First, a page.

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The delict of iniuria is among the most sophisticated products of the Roman legal tradition. The original focus of the delict was assault, although iniuria-literally a wrong or unlawful act-indicated a very wide potential scope.
Yet it quickly grew to include sexual harassment and defamation, and by the first century CE it had been re-oriented around the concept of contumelia so as to incorporate a range of new wrongs, including insult and invasion of privacy. In truth, it now comprised all attacks on personality.
It is the Roman delict of iniuria which forms the foundation of both the South African and-more controversially-Scots laws of injuries to personality. On the other hand, iniuria is a concept formally alien to English law. But as its title suggests, this book of essays is representative of a species of legal scholarship perhaps best described as 'oxymoronic comparative law', employing a concept peculiar to one legal tradition in order to interrogate another where, apparently, it does not belong.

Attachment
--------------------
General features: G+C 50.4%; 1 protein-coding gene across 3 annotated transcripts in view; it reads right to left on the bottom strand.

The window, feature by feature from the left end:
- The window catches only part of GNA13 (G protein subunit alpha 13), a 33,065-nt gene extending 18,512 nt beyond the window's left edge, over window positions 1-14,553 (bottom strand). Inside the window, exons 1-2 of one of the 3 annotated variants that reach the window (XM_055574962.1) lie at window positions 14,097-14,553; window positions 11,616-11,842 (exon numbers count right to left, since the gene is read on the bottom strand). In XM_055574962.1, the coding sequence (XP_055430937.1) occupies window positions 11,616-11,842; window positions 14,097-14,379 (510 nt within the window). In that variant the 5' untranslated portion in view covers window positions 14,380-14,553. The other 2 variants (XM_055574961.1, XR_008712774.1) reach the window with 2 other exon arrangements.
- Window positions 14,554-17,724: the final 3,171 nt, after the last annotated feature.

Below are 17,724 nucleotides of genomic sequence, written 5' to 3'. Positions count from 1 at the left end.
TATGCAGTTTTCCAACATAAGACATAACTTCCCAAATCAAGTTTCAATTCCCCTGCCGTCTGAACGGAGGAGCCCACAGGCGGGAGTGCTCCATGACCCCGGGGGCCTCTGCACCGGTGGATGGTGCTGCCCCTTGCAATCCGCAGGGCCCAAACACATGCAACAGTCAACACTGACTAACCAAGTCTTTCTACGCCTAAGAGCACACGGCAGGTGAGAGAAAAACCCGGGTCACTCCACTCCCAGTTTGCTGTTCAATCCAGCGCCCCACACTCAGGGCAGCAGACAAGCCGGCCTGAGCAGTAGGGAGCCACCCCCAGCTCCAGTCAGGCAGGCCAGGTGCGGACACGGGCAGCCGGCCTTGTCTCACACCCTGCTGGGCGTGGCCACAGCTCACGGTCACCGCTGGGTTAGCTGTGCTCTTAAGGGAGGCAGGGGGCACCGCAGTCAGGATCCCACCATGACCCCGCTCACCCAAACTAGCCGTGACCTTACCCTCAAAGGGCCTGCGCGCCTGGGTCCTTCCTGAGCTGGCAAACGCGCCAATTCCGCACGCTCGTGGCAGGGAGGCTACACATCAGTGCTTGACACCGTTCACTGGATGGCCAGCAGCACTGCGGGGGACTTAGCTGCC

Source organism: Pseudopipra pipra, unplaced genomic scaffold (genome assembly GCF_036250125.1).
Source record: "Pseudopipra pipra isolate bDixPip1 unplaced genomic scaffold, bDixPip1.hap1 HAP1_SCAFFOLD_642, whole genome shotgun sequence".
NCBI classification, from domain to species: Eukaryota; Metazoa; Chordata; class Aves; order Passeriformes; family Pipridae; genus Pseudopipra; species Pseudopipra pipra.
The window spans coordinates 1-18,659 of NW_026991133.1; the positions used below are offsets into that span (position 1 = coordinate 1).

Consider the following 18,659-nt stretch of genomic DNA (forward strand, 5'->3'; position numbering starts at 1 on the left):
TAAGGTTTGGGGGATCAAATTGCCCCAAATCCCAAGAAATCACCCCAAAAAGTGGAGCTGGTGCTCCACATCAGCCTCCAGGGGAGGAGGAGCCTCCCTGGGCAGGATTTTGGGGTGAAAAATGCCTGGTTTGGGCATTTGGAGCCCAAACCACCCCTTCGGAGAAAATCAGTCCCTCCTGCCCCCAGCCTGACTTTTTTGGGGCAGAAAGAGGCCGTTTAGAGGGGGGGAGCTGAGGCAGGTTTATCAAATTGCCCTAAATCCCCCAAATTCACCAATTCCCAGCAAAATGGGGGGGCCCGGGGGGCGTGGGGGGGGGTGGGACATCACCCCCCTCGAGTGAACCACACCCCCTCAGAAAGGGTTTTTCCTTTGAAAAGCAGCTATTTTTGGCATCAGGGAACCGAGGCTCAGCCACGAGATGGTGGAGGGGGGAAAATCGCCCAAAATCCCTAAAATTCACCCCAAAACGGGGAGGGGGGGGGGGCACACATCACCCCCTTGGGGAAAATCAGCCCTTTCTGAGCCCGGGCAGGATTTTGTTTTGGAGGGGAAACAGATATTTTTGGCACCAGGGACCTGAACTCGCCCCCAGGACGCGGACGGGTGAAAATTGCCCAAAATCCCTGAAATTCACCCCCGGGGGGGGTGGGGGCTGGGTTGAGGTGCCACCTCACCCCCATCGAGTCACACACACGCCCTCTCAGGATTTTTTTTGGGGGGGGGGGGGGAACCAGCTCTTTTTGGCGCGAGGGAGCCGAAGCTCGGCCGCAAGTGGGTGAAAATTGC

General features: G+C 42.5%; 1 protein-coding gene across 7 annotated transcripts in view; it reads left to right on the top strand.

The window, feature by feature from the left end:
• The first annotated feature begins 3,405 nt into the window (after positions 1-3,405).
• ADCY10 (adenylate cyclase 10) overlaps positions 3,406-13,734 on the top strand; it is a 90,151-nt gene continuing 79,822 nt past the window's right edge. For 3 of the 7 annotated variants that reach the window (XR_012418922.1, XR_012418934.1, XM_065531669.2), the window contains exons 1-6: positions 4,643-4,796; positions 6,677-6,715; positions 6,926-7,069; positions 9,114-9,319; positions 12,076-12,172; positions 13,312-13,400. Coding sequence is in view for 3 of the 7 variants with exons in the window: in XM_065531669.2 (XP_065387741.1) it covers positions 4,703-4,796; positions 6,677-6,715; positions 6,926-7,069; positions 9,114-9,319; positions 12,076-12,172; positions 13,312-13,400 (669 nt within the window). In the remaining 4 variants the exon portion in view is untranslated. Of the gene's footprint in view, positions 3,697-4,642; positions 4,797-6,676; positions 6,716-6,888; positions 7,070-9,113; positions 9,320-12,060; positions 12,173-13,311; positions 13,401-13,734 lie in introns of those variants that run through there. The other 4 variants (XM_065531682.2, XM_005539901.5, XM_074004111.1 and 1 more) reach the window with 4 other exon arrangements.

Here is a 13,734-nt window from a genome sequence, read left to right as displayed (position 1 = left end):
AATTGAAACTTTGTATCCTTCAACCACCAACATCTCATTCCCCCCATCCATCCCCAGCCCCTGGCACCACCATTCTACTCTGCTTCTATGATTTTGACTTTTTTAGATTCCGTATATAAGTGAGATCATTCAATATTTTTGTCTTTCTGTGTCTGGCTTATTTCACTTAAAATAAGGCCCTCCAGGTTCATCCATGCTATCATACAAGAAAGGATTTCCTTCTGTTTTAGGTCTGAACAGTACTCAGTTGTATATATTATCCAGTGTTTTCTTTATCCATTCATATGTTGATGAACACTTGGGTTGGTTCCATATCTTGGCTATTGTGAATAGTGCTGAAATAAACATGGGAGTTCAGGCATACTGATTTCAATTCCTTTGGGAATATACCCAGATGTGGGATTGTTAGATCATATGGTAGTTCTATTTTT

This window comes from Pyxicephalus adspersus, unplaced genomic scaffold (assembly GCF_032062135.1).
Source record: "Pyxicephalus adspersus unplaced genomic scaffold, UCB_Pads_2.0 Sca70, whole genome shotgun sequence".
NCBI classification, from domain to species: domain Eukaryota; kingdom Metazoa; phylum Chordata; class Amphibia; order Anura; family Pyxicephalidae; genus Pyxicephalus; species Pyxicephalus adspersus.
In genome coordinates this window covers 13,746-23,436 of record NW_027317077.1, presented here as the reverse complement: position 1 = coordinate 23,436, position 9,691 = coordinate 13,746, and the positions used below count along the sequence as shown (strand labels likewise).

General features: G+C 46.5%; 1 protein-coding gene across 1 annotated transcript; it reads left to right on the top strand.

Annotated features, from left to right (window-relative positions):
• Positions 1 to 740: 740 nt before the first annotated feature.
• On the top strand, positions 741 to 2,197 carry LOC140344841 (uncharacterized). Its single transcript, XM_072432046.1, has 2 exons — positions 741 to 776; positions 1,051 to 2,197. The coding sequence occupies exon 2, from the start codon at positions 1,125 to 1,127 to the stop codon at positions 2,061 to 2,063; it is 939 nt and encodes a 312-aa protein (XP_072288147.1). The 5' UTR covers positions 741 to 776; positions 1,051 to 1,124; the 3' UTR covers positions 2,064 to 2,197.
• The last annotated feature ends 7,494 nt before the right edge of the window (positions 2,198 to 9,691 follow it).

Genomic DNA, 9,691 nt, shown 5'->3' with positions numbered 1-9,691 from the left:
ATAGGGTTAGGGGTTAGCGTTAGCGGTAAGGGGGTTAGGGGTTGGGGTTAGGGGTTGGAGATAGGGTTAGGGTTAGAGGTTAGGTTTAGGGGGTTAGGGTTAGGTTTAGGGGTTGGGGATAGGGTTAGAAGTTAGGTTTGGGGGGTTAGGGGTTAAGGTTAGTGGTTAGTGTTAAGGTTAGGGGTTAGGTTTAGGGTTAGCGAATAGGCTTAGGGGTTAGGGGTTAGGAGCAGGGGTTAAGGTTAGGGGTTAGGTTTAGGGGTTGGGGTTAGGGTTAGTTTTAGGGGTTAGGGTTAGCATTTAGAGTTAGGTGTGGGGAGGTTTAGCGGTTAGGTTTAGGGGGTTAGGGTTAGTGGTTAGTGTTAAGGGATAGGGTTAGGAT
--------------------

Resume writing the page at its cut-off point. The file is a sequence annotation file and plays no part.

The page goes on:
Addressing a series of doctrinal puzzles within the law of assault, defamation and breach of privacy, it considers in what respects the Roman delict of iniuria overlaps with its modern counterparts in England, Scotland and South Africa; the differences and similarities between the analytical frameworks employed in the ancient and modern law; and the degree to which the Roman proto-delict points the way to future developments in each of these three legal systems.